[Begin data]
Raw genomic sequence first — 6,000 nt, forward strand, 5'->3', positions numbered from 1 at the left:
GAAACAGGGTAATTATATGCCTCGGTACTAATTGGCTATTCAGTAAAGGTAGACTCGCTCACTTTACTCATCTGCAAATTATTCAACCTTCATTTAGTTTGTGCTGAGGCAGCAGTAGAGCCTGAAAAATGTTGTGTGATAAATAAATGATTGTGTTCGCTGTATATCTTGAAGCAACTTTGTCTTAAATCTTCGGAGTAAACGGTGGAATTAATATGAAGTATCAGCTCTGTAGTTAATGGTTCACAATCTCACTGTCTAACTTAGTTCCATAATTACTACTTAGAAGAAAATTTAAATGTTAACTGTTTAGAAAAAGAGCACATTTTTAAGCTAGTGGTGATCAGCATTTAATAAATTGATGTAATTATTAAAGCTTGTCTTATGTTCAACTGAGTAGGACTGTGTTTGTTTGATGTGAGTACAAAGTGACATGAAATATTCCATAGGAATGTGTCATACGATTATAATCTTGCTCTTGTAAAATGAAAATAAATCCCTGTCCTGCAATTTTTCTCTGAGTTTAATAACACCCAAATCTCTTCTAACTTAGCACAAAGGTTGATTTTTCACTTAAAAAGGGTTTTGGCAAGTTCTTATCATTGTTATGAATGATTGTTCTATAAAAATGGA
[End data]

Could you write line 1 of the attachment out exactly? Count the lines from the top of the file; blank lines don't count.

Raw genomic sequence first — 6,000 nt, forward strand, 5'->3', positions numbered from 1 at the left: